Every couple of years, the OECD publish a report from their Programme for International Student Assessment (PISA). Their findings are (very helpfully) compiled into league tables, charting the performance of each of the participating countries in maths, literacy and application of scientific knowledge.
These tables are then used to fuel media stories like this one, which make claims like:
“Australian schools should copy their top-performing Asian neighbours and push to keep only the best teachers in the classroom if local students are to stop slipping further down the ladder.”
The PISA report also provides ammunition for politicians like Education Minister Christopher Pyne to come up with gems like this:
“We’ve spent a great deal of money, 40 per cent more on school education in the last 10 years, but we haven’t focused on the basics – teacher quality, autonomy in schools, parental engagement and the curriculum. We’ve allowed ourselves to be distracted with other issues. And our competitive – competitor nations, particularly in Asia, they have focused on the basics.
We need to have a back-to-basics approach.”
So what’s this got to do with Finland? After all it seems the media and the politicians are only focused on beating our Asian competitors.
Well, many of the opponents to the “Beat Asia” campaign, cite the Finnish education system as the one we should look to in order to raise standards.
I’m all for looking at other systems to see what we can learn. Indeed it was when I looked at the Finnish system I learned the following…
1. More than 30% of Finnish students say they aren’t happy, or they do not belong at school.
According to the last set of PISA results (PDF) – published in 2013 – on average, 20% of Australian students report they are not happy or that they do not belong at school. Yet in Finland, 32% of students report that they aren’t happy.
Since PISA started, we have seen a steady decline in the amount of kids who feel they belong in schools in Australia, but interestingly, this decline has been even more pronounced in Finland.
This is of particular interest to me given the link between school connectedness and wellbeing.
2. The Youth Unemployment rate in Finland currently stands at 23%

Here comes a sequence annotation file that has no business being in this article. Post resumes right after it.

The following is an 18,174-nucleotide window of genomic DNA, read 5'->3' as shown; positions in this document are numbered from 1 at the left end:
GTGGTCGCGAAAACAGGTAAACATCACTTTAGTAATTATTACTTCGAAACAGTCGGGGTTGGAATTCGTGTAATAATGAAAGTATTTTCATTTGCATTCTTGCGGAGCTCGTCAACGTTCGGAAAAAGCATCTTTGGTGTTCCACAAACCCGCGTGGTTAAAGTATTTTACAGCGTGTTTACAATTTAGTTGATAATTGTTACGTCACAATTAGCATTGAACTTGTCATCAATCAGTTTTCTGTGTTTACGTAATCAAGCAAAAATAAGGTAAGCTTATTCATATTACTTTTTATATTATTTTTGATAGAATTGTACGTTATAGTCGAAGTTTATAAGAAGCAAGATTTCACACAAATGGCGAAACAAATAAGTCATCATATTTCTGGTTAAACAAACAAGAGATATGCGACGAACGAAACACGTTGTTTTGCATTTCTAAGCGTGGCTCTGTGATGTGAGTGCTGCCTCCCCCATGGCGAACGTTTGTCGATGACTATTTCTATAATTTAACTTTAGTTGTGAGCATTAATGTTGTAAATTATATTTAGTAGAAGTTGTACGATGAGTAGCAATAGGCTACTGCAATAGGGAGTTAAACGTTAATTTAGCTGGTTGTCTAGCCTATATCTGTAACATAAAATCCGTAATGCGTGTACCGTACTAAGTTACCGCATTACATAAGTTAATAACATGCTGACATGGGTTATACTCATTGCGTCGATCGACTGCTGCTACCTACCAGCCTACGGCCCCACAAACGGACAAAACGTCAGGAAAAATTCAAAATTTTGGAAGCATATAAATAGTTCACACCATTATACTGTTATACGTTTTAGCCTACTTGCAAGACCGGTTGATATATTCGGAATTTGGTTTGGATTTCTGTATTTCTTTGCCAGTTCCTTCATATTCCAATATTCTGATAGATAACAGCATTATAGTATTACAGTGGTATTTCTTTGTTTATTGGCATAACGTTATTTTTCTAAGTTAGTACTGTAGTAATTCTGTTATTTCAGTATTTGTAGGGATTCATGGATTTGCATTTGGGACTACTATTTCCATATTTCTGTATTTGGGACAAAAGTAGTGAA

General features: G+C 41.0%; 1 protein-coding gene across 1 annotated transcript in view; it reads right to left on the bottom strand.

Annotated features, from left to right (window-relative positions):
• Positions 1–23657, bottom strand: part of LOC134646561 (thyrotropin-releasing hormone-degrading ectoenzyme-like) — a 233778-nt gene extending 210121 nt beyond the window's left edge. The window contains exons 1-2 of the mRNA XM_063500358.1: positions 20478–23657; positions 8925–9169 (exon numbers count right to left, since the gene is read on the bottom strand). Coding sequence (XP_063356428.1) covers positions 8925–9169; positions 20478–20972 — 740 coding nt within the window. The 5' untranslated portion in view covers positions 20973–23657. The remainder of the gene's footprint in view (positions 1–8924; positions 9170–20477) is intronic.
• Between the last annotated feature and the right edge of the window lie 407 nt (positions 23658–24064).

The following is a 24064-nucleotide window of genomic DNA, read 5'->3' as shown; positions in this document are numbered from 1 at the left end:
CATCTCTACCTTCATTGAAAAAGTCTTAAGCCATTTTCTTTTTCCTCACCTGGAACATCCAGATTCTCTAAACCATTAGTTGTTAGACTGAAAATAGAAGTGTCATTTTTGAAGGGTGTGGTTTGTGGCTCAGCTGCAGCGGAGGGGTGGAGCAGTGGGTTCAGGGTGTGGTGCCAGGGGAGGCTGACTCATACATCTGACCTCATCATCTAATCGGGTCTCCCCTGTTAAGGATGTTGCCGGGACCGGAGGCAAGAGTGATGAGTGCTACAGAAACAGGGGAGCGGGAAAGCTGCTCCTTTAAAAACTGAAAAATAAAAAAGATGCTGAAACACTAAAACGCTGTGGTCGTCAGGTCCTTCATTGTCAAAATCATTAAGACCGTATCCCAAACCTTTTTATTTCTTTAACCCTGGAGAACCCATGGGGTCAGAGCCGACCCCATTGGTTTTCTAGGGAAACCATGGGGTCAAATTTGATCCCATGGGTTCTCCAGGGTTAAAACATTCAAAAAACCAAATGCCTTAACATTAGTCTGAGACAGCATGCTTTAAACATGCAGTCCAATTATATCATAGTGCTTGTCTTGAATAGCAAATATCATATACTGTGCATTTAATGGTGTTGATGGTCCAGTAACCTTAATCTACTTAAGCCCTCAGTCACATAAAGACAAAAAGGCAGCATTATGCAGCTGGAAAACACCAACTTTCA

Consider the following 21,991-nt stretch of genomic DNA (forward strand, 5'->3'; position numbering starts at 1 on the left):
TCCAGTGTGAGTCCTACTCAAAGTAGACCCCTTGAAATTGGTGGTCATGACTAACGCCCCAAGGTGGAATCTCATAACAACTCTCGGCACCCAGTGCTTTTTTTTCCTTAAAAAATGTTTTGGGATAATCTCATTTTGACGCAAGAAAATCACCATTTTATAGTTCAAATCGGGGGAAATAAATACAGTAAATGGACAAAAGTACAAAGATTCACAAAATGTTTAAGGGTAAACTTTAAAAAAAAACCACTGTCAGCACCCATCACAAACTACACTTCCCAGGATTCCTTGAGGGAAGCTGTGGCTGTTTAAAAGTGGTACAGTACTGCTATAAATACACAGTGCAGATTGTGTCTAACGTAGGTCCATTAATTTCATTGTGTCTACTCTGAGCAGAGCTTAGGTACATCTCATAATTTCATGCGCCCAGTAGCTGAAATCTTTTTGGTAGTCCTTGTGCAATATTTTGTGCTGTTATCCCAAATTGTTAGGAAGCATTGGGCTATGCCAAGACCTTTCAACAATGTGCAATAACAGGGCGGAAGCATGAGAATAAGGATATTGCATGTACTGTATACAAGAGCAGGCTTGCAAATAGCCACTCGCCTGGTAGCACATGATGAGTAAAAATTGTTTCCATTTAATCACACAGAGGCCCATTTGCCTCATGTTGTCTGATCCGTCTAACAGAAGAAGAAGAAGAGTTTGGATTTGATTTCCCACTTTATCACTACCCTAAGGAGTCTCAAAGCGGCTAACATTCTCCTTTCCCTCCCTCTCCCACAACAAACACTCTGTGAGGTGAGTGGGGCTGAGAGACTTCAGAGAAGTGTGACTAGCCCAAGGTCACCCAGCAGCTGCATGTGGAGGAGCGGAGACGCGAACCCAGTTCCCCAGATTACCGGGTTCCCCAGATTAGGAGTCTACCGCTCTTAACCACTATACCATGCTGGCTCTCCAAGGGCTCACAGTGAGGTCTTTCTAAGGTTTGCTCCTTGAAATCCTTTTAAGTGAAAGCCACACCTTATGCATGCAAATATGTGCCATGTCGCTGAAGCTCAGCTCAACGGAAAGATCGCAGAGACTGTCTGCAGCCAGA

I’m not sure the significance of this to be honest, but I do find it interesting.
What is the education system doing if it serving kids well on standardised tests but not enabling them to get into the workforce? I’d love to get a better perspective if anyone is well placed to offer me some advice?
Just read OECD data that puts youth unemployment in Finland at 20%. (12% in Oz by comparison). Why? given their edu? Ping: @pasi_sahlberg
— Dan Haesler (@danhaesler) June 29, 2015
I’ve previously attempted to tweet Pasi Sahlberg to get his thoughts on this, but he’s a busy guy. If anyone knows him, could you ask him for me please?
3. Finland value different things & different people in education
OK, you probably thought this might the case, but it is nevertheless still interesting to note the different reactions of Christopher Pyne and his Finnish counterpart in the face of declining standards.
Whilst Pyne spoke about competing, getting back-to-basics and teachers who weren’t up to scratch…
When questioned what her thoughts were about the fact the likes of Liechtenstein and Estonia had overtaken Finland in Maths, Finnish Education Minister, Krista Kiuru said:
“We will bring in not only experts in research and education and political decision-makers but also student representatives and parents. Besides strengthening equality, we must find means to improve and sustain motivation in learning and studying and make schools a good environment to be in.”
Krista Kiuru engages education experts, students and parents in order to make schools a better environment to be in.
Christopher Pyne brings in Kevin Donnelly.
For me, this is one of the main reasons why we should look to Finland to see what we can learn from them. Their focus on the bigger picture.